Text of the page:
• To release the new edition of Dark Glass and seriously market the Dominions series
  • To release two more Dominions novels
  • To go wide with the Shadows series
  • To release paperback books
  • To dive into dictation
  • To start a new project

So, how have I done?

Dom1CoverSmallDark Glass

The new edition went live back in February, and judging from feedback the re-write definitely resulted in a better book. I also released a box-set of the first three novels a couple of months after this.

I did some marketing on the series, and had some success‌—‌but marketing is still something I need to work on.

Dom5_small(Hi_res)More Dominions books

This didn’t go well.

Rogue Wolf (Dominions V) was the hardest book for me to write so far. I’m used to books changing as I edit them, but with this one the process involved at least three total re-writes, just to get the story working. Even though I started planning it back in 2018, I only managed to release the finished version at the start of November.

I did manage to publish another Dominions novella, Errant, but the sixth novel has yet to appear. I’m working on it at the moment, though, and I don’t think I’m going to take as long over this one (at least, I hope not).

Go wide with Shadows and release paperback books

From September onward, I got new covers for all three novels (and the novella) in the Shadows series. I’d started pulling the novels from Kindle Unlimited, and these books are now available through Kobo, Barnes & Noble, Apple Books, Tolino, and as many other vendors as I could get them into (as well as Amazon).

Shadows series - paperbacks

I think the new covers look great‌—‌very eye-catching, and they give a far better idea of what to expect from the books than the old covers did. I also got paperback covers, and these books are now available in physical form.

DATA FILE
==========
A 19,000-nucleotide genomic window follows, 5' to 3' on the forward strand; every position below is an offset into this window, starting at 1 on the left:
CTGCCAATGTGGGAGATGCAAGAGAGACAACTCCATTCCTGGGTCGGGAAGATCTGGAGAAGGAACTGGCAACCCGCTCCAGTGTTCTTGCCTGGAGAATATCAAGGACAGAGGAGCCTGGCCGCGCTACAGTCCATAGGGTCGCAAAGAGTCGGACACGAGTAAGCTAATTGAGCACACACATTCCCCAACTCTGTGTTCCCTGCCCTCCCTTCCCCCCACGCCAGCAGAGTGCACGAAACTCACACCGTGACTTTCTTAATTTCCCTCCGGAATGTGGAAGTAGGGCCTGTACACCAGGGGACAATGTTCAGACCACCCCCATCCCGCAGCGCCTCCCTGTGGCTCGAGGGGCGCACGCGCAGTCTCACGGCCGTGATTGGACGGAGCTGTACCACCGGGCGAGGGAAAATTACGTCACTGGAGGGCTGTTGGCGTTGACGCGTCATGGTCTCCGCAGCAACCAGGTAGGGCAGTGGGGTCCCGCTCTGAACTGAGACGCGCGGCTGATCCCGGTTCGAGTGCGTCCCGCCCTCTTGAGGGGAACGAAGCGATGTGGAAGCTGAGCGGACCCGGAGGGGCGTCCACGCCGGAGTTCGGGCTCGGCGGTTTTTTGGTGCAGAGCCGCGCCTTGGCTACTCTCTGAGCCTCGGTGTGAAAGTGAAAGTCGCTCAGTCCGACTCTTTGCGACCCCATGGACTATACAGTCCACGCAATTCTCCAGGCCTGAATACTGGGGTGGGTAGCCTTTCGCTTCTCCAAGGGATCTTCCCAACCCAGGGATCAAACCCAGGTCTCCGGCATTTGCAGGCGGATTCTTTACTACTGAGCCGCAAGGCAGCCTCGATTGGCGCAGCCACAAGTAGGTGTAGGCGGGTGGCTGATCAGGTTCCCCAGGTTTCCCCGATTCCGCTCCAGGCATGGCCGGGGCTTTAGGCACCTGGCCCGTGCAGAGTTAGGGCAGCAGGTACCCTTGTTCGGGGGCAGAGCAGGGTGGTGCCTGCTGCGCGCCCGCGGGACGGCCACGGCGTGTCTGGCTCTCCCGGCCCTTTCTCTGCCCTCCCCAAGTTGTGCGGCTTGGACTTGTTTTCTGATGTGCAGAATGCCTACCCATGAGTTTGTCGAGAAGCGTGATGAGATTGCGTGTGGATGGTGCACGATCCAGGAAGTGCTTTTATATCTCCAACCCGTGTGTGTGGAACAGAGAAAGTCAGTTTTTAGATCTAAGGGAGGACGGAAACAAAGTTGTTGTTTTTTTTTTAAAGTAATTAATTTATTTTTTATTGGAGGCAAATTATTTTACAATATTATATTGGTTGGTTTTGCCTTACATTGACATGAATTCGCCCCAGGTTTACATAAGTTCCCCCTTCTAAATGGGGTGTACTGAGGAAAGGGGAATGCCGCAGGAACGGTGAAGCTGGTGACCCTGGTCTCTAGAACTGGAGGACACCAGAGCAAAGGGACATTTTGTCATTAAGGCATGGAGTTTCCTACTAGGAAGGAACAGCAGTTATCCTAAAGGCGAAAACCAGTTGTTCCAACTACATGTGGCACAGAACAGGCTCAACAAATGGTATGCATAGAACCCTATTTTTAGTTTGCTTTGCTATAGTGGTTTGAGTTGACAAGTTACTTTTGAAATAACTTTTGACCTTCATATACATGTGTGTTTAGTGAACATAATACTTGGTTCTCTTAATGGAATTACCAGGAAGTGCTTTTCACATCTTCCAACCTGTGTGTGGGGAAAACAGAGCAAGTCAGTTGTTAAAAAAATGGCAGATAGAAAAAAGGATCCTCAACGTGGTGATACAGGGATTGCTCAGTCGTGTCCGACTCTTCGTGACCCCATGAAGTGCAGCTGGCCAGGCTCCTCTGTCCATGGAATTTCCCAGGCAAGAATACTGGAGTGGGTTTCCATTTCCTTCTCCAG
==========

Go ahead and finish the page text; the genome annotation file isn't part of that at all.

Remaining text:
I’ve yet to release any of the Dominions series as paperbacks, though. I’ve formatted the internal files, but I’m still considering how to get covers done.

Dictation

I’ve tried, but this hasn’t gone well. I’m not naturally talkative, so maybe it’s not too surprising that I find it easier to ‘write’ through my fingers than through my mouth.

I’ve tried dictating directly into my laptop, and editing mistakes as I go slows me down. I’ve also tried recording and transcribing, but at the moment this process (including time taken correcting the transcription) isn’t any faster than typing. The only advantage has been the ability to ‘write’ while doing other things.

But I’m persevering. I got a great tip from a recent Creative Penn podcast, where Kevin Anderson talked about using dictation in his planning, simply talking through ideas as they came to him. I’ve been giving this a go for a week or so, and it seems to be working. Talking while thinking is slowly getting easier, and I’ve now got loads of ideas down for a new project (more on that in a moment).